Originally published in Clean Capital.
Using underwater balloons to store energy
By Jenny Tan
November 26, 2015
In the depths of Lake Ontario, giant underwater balloons are set to store some of Toronto’s excess energy.
Toronto-based Hydrostor activated what it claims is the world’s first underwater compressed air energy storage system last week. The system uses compressed air to store energy generated during non-peak periods.
With a capacity of 660 kilowatt hours, the underwater balloons can store enough energy to power 330 homes.
During non-peak periods, excess electricity is passed through an air compressor. The compressed air is then sent through a pipeline from the facility on Toronto Island to the underwater balloons in Lake Ontario. When energy is needed, the process is reversed. The weight of the water pushes the compressed air back up the pipeline, where an expander converts it back to electricity that can be fed back into Toronto’s electrical grid.
Toronto Hydro will operate the facility.
“The G20 is talking about getting off fossil fuel by 2050,” Hydrostor CEO Curtis VanWalleghem told Canadian Manufacturing. “To do that, our electricity system has to incorporate storage so we don’t need as much backup diesel and natural gas capacity — that’s what this can do.”
The underwater balloon system produces zero emissions and conserves heat from the compression process to be reused.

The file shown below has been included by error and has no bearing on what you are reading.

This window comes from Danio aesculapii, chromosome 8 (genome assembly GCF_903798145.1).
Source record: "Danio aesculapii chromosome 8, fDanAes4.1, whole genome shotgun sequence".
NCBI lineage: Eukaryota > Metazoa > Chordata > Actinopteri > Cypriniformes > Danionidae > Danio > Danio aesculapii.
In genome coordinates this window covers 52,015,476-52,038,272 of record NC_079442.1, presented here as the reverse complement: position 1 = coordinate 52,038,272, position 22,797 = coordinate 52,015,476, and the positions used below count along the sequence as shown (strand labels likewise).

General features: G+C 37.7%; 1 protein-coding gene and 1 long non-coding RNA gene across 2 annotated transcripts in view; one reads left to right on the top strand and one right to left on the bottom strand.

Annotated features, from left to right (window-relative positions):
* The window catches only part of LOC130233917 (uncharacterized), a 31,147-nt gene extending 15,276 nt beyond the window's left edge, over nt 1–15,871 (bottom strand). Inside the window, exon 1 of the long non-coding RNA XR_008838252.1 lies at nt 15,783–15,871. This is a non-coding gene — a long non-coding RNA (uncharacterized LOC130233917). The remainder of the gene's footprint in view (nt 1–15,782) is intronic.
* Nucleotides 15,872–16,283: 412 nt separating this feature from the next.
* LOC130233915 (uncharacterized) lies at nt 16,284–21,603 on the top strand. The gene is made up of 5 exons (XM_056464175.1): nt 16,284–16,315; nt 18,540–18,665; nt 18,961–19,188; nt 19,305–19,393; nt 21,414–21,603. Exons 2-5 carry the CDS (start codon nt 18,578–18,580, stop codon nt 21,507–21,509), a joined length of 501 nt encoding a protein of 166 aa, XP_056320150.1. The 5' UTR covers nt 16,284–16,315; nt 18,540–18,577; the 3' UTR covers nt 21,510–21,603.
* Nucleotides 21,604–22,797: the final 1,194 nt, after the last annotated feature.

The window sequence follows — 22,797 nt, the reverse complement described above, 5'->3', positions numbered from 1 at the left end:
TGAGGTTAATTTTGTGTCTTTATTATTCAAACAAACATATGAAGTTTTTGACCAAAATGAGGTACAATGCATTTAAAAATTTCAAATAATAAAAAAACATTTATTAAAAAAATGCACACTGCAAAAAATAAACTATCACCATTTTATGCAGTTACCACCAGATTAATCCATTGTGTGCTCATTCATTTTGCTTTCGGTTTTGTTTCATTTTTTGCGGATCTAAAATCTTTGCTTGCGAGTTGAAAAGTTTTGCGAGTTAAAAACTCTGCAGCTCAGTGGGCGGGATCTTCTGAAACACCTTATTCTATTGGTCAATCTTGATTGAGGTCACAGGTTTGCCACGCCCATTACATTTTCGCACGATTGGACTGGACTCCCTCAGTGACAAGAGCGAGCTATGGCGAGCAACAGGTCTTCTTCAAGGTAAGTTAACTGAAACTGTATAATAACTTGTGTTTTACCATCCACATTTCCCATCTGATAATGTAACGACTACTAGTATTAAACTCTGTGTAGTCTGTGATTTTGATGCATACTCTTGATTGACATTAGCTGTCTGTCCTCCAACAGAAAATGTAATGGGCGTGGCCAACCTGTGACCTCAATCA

Commercially viable energy storage technology is a key to establishing mainstream renewable energy. The amount of energy renewable sources produce often varies depending on weather conditions, which creates a need for reliable storage. But some storage options can only be used in particular locations, including pumped hydro, which involves pumping water from low to high elevations to be released when energy is needed. The underwater balloons are meant to be more easily scalable for projects of different sizes.
The interest in energy storage has increased in recent years. In May, Silicon Valley innovator Elon Musk announced the Powerwall, a rechargeable lithium-ion battery for residential homes. The commercial version, the Powerpack, is also available for utility companies. A large Californian utility also recently decided to build a battery plant over a natural gas power plant.
Ontario leads Canada in energy storage initiatives. In July last year, the province announced 34 megawatts of energy storage projects with technologies from flywheels to thermal energy storage. In August 2014, Oshawa Power installed thirty rooftop solar panel and battery storage units. And other provinces are taking note. Alberta Innovatesfunded six energy storage projects in the province this year.
Hydrostor hopes to sell its system to coastal cities and island nations making the switch to renewable energy.
Photo Credit: Joe deSousa